HSBC, one of the largest banks in the nation, and in fact the world, has been caught money laundering for drug cartels and a veritable murderer’s row of international criminals. Though the bank is clearly culpable for its actions, it is hardly the first of its kind.
Largest bank in Europe caught money laundering for cartels
HSBC Holdings, formerly the Hong Kong Shanghai Banking Corporation, the largest bank in Europe and one of the largest global banks, has been found, according to Bloomberg, to have participated in a global money laundering scheme, in which the company did banking for some of the worst international criminal organizations on the planet.
The bank funneled cash from drug cartels in Mexico into accounts in the Cayman Islands and the U.S., and often in huge amounts; cash shipments to the United States from Mexican HSBC locations totaled more than $7 billion in 2007 and 2008 alone. The bank also handled transactions, prohibited by sanctions, for accounts based in Iran, Cuba, the Sudan and Burma and North Korea. Iran-affiliated transactions totaled more than $19.4 billion.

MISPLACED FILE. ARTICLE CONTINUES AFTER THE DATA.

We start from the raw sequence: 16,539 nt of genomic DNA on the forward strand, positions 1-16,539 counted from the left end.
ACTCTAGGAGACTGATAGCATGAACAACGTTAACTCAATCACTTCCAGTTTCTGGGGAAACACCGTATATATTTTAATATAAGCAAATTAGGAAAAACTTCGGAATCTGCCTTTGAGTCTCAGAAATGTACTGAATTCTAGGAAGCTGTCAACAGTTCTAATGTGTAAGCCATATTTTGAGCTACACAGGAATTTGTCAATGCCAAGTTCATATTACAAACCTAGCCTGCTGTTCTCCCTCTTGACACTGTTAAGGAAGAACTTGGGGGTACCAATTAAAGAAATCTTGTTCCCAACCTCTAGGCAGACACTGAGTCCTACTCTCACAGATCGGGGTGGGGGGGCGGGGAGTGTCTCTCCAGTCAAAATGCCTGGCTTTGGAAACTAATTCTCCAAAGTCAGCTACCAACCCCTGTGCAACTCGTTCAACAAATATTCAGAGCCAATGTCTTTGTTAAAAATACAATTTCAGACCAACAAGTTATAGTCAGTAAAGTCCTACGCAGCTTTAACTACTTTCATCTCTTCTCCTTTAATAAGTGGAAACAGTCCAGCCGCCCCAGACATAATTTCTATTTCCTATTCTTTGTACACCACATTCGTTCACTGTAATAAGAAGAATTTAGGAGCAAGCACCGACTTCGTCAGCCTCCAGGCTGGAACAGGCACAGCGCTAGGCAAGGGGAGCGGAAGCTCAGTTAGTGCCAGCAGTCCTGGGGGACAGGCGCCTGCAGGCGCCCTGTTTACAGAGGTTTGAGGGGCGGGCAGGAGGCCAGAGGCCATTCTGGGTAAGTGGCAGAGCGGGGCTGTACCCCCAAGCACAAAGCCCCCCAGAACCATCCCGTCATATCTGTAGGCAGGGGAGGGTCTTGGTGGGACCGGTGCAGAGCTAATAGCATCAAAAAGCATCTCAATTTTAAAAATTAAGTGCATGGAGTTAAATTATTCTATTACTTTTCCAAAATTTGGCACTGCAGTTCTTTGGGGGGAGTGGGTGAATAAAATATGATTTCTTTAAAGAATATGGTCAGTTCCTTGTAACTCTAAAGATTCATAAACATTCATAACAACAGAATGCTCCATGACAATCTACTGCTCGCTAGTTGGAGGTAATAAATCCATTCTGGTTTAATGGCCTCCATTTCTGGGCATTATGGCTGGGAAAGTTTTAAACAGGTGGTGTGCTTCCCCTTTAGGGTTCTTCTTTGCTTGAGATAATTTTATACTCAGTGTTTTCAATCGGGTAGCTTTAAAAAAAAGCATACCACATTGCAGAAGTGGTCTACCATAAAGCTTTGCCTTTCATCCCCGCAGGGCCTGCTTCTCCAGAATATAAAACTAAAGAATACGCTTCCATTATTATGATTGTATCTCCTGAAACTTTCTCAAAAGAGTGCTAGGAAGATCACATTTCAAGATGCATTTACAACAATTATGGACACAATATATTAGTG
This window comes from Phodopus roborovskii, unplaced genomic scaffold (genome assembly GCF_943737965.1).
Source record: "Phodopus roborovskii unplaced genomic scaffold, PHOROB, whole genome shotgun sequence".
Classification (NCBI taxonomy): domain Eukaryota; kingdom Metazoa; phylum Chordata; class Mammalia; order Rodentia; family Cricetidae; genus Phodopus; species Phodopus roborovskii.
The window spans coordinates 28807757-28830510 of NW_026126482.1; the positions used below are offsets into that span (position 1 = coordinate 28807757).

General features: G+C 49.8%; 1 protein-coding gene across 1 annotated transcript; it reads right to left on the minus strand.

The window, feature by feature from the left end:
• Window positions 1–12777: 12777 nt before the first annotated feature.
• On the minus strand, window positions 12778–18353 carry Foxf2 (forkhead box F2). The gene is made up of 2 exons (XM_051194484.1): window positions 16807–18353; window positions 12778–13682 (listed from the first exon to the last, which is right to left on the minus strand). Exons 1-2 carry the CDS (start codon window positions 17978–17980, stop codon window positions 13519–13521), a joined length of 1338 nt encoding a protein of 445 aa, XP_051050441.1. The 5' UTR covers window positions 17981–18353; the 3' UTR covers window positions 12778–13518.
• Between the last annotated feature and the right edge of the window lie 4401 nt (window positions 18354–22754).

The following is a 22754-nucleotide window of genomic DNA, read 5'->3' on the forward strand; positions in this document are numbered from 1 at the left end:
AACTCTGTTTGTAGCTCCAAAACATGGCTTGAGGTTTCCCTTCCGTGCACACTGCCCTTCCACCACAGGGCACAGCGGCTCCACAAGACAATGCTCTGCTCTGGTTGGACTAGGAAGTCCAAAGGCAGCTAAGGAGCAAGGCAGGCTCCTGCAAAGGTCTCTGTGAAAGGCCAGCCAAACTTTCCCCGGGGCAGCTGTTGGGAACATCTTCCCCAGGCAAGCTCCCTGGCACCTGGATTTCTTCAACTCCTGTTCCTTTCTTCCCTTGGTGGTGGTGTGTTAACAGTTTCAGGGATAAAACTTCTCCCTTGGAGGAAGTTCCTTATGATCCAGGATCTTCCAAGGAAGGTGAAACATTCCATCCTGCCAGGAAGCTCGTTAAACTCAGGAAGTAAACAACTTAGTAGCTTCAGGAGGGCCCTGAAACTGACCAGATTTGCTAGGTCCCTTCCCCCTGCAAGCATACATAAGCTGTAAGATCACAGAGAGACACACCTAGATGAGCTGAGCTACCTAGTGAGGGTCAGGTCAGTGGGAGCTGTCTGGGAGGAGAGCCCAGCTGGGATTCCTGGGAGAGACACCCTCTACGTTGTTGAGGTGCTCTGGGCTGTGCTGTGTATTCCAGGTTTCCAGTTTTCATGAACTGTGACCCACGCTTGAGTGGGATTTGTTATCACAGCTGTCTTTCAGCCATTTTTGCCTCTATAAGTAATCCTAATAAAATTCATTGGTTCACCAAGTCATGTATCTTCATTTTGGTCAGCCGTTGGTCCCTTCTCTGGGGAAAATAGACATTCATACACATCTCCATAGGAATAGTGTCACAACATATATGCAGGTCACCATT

Banking for terrorists
HSBC was also found to have sent more than $1 billion in cash from 2006 to 2010 to Al Rahji Bank, a bank based in Riyadh, Saudi Arabia, which has been reported as having possible ties to terrorist organizations. In 2005, the bank was found to be laundering money for transfer to Iran, Libya, Syria and the Sudan and in 2000, perhaps most egregiously, HSBC was also found to have made a transfer of $100,000 to accounts that transferred the money to the Taliban.
This is one of the largest banks in the world, second only in size to JPMorgan Chase, according to Forbes. HSBC is also not the only bank to have been caught money laundering. Wachovia, now part of Wells Fargo, according to the Guardian, was found to also have engaged in money laundering for Mexican drug cartels, which resulted in Wachovia having to pay more than $160 million in fines and surrendered monies in 2011, for years of money transfers to and from “casas de cambrios,” currency exchange businesses, a number of which are used as fronts for drug money laundering.
Banking industry shot through with it
It isn’t so much that the official policies of these organizations is to bank for criminals, but rather that the money involved seems to have induced them to look the other way. Still, though, name a major bank, and money laundering for drug cartels and other maleficent groups has been done through it. In the mid-1990s, according to PBS, employees of Citibank were caught laundering drug money.
Another bank involved in the Wachovia money laundering affair, according to Bloomberg, was Bank of America. Other banks caught transferring money to parties that U.S.-based businesses aren’t supposed to have anything to do with include ING, Barclay’s, ABN, Credit-Suisse, Lloyd’s and, according to Reuters, RBS Bank.